Wednesday, January 28, 2009

The Reno/Sparks Retail Market – Dealing with an Industry in Transition

Posted by: Kelly Bland
Retail Specialist
775 336 4662

Kelly specializes in anchor tenant representation and shopping center anchor leasing, acquisition and site sales for both retail land and shopping center sites. Additionally, Kelly is involved in investment sales of retail properties..

As we enter 2009, the one good thing we can say is, at least 2008 is over! If you are a retail tenant and survived 2008, congratulations. You’ve made it through one of the toughest years in recent history. Not everyone has been so fortunate. It’s been well publicized that a number of national retailers have gone out of business. The road is littered by the likes of Linen’s and Things, Mervyn’s, Shoe Pavilion, Comp USA, and Circuit City. More recently, Gottschalk’s filed for bankruptcy and I’m sure as the year progresses, more may join this unfortunate group.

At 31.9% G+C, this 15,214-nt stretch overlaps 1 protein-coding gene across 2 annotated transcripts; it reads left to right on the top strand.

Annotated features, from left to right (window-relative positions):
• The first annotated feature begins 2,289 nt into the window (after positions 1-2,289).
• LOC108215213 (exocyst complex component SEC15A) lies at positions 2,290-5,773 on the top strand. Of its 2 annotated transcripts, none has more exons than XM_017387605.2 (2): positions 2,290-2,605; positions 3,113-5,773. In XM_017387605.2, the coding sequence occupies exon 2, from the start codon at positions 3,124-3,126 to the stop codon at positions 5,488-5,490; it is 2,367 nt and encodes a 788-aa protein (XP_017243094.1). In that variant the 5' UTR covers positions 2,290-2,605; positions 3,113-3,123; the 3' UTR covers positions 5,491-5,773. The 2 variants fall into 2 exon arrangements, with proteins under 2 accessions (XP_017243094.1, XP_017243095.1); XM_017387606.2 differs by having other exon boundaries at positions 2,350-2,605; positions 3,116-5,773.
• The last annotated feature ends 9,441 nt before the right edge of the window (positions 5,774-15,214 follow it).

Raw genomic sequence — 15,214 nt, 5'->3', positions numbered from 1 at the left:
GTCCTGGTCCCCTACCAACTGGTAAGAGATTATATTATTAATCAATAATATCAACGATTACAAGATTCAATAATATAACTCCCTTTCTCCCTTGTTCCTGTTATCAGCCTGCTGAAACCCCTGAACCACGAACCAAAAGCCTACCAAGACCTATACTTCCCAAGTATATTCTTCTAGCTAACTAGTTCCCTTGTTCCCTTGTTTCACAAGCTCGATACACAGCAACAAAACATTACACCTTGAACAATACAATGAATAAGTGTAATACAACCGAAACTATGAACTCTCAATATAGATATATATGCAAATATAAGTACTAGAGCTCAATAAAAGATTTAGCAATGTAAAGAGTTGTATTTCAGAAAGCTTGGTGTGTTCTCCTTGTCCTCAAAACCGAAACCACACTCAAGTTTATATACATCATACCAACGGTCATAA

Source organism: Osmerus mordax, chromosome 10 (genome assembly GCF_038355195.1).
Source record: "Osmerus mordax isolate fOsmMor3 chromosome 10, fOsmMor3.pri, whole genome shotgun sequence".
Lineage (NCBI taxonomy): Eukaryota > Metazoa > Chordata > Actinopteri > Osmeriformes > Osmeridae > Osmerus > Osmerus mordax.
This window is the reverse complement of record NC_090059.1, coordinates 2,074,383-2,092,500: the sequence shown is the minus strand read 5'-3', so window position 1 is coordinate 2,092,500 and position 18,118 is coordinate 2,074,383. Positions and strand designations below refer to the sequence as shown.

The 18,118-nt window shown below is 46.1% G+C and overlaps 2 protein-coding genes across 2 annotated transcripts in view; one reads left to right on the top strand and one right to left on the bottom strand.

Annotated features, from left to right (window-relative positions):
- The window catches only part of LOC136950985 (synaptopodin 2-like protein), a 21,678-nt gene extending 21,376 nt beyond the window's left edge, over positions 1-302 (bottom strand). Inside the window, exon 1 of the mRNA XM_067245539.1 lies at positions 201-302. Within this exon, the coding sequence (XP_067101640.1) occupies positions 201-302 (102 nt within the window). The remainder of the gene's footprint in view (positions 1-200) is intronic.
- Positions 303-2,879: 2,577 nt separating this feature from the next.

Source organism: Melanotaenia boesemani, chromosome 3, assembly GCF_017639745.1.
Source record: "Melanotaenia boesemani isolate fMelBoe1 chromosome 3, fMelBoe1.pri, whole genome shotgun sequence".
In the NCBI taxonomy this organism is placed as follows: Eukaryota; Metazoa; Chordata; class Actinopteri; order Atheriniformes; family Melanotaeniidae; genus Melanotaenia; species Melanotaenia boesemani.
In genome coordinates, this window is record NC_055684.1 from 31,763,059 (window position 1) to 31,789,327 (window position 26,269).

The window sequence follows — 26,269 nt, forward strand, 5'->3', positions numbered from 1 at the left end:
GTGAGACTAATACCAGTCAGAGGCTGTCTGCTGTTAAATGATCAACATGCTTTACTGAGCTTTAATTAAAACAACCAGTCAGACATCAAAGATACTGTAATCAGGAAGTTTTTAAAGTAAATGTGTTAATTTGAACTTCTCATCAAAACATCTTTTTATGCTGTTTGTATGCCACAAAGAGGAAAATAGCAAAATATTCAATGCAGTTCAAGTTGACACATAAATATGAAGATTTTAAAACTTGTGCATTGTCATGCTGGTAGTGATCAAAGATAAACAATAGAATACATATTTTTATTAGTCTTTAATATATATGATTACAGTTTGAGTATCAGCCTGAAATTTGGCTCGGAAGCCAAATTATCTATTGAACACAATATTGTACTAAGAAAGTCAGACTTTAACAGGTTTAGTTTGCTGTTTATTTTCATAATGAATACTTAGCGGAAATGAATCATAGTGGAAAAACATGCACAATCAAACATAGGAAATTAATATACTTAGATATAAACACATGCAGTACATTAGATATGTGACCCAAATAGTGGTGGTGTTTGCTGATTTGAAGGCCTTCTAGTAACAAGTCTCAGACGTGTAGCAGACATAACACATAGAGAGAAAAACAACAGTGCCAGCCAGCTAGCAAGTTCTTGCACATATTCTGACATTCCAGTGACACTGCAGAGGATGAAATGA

In the Reno Sparks Market, we have been hit with the closure of all of the tenants mentioned above, not to mention the numerous local shops that have closed. We had a very interesting occurrence last year in that the area’s Gross Absorption, which is a measure of the total number of deals that occurred, was tied for second highest in more than 18 years of our keeping record. In fact, there was 947,000 square feet of new occupied space last year. Now the interesting part: Net Absorption, which is the square footage of all new deals minus the square footage of spaces being vacated, was actually a negative 11,000 square feet. We actually had a net loss in retail square footage occupied during the year. This is the time Net Absorption has been negative since we’ve tracked the market starting in 1990.